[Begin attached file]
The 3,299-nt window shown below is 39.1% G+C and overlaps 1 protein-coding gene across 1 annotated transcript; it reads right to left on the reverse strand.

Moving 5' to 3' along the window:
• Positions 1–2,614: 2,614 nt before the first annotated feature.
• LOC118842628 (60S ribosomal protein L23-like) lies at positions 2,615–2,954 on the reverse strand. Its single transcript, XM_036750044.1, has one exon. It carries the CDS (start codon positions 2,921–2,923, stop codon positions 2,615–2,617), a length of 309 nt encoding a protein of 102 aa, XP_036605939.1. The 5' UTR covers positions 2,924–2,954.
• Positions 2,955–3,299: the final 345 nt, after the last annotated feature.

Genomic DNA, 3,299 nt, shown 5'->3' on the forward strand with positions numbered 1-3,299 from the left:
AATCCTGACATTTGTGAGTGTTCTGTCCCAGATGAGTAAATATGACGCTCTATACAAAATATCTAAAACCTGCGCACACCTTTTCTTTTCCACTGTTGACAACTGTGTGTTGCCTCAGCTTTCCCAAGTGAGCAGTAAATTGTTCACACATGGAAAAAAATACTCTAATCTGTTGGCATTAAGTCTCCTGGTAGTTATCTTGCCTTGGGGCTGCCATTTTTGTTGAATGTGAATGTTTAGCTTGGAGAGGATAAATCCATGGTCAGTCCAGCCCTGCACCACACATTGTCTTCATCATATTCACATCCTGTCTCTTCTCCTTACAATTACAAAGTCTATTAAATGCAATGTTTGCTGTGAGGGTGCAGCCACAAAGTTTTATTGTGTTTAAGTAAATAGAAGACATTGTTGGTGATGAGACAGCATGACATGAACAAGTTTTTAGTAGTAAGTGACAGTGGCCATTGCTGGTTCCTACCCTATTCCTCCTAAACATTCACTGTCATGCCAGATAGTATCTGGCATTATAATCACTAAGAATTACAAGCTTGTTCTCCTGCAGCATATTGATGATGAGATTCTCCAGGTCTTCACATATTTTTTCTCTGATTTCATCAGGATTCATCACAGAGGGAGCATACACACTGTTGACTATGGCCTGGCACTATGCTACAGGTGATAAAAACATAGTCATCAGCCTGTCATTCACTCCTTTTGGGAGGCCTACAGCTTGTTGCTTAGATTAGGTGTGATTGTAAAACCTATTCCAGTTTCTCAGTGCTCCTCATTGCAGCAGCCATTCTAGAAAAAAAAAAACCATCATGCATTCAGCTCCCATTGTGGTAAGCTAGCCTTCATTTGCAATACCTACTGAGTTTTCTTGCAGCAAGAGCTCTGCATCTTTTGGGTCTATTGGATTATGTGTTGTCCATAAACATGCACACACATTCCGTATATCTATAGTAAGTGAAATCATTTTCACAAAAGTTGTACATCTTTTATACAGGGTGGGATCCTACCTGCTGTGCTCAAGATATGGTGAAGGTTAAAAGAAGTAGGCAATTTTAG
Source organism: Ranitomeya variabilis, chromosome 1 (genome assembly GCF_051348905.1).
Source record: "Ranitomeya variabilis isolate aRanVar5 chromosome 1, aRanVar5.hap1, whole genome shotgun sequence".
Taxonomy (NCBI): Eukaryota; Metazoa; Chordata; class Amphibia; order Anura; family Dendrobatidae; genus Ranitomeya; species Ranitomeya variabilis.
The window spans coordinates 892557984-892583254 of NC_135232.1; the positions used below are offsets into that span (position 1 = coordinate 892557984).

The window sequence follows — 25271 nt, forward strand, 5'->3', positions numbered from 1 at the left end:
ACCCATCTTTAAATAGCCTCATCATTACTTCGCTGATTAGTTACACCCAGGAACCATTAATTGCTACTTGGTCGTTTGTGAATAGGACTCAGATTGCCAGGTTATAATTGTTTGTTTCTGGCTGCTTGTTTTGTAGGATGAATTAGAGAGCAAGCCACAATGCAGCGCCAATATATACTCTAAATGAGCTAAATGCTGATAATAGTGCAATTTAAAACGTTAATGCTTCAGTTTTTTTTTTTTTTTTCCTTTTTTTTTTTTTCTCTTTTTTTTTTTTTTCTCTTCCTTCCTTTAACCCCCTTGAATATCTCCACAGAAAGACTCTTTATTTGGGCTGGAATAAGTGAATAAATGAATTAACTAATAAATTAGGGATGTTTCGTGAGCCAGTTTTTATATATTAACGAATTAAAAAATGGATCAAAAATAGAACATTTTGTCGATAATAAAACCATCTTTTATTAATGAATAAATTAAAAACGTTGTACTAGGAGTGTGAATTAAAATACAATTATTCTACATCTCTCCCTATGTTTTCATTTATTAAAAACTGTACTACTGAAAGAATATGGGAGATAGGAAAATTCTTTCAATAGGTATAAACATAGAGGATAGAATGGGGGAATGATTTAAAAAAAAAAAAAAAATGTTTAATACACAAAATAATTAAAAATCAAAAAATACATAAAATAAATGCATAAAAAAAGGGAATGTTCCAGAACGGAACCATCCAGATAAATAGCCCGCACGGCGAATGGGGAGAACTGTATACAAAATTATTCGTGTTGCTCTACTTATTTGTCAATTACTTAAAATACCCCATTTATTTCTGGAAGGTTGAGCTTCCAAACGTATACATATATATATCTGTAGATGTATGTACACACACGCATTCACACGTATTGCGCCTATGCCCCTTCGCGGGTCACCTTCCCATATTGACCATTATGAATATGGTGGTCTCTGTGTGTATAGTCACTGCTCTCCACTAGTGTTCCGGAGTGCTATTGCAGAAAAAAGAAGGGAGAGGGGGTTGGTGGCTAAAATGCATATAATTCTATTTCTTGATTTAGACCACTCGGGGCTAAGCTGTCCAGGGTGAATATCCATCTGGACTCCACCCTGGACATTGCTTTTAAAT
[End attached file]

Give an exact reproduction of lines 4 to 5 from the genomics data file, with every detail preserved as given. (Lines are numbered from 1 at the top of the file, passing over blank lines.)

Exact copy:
• LOC118842628 (60S ribosomal protein L23-like) lies at positions 2,615–2,954 on the reverse strand. Its single transcript, XM_036750044.1, has one exon. It carries the CDS (start codon positions 2,921–2,923, stop codon positions 2,615–2,617), a length of 309 nt encoding a protein of 102 aa, XP_036605939.1. The 5' UTR covers positions 2,924–2,954.
• Positions 2,955–3,299: the final 345 nt, after the last annotated feature.